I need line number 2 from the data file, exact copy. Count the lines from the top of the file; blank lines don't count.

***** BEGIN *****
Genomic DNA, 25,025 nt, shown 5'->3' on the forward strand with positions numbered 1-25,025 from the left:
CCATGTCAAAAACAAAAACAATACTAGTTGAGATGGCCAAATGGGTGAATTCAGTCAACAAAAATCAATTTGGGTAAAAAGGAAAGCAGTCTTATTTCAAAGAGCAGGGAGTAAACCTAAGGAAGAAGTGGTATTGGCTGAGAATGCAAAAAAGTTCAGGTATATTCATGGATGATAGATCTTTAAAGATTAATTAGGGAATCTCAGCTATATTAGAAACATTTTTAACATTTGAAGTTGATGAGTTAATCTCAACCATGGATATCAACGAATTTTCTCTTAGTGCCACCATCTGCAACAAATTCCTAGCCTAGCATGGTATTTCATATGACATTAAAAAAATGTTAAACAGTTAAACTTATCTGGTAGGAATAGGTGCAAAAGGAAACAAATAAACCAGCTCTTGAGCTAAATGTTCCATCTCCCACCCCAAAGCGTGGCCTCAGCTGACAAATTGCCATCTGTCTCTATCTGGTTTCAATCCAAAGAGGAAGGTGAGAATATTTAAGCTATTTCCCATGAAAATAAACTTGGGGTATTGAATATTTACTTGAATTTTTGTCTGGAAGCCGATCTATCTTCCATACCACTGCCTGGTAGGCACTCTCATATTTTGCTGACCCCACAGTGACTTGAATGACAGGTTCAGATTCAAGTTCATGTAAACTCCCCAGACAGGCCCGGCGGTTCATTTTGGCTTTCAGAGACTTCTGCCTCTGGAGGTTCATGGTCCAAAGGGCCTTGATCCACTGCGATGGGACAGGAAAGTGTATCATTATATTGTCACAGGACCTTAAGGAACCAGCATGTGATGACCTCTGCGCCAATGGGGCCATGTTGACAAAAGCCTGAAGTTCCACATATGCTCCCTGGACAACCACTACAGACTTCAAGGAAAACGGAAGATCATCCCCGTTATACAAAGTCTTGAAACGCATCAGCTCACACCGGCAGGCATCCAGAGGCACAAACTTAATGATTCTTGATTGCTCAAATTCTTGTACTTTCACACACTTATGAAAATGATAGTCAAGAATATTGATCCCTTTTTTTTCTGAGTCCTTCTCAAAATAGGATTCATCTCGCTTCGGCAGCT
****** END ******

CCATGTCAAAAACAAAAACAATACTAGTTGAGATGGCCAAATGGGTGAATTCAGTCAACAAAAATCAATTTGGGTAAAAAGGAAAGCAGTCTTATTTCAAAGAGCAGGGAGTAAACCTAAGGAAGAAGTGGTATTGGCTGAGAATGCAAAAAAGTTCAGGTATATTCATGGATGATAGATCTTTAAAGATTAATTAGGGAATCTCAGCTATATTAGAAACATTTTTAACATTTGAAGTTGATGAGTTAATCTCAACCATGGATATCAACGAATTTTCTCTTAGTGCCACCATCTGCAACAAATTCCTAGCCTAGCATGGTATTTCATATGACATTAAAAAAATGTTAAACAGTTAAACTTATCTGGTAGGAATAGGTGCAAAAGGAAACAAATAAACCAGCTCTTGAGCTAAATGTTCCATCTCCCACCCCAAAGCGTGGCCTCAGCTGACAAATTGCCATCTGTCTCTATCTGGTTTCAATCCAAAGAGGAAGGTGAGAATATTTAAGCTATTTCCCATGAAAATAAACTTGGGGTATTGAATATTTACTTGAATTTTTGTCTGGAAGCCGATCTATCTTCCATACCACTGCCTGGTAGGCACTCTCATATTTTGCTGACCCCACAGTGACTTGAATGACAGGTTCAGATTCAAGTTCATGTAAACTCCCCAGACAGGCCCGGCGGTTCATTTTGGCTTTCAGAGACTTCTGCCTCTGGAGGTTCATGGTCCAAAGGGCCTTGATCCACTGCGATGGGACAGGAAAGTGTATCATTATATTGTCACAGGACCTTAAGGAACCAGCATGTGATGACCTCTGCGCCAATGGGGCCATGTTGACAAAAGCCTGAAGTTCCACATATGCTCCCTGGACAACCACTACAGACTTCAAGGAAAACGGAAGATCATCCCCGTTATACAAAGTCTTGAAACGCATCAGCTCACACCGGCAGGCATCCAGAGGCACAAACTTAATGATTCTTGATTGCTCAAATTCTTGTACTTTCACACACTTATGAAAATGATAGTCAAGAATATTGATCCCTTTTTTTTCTGAGTCCTTCTCAAAATAGGATTCATCTCGCTTCGGCAGCT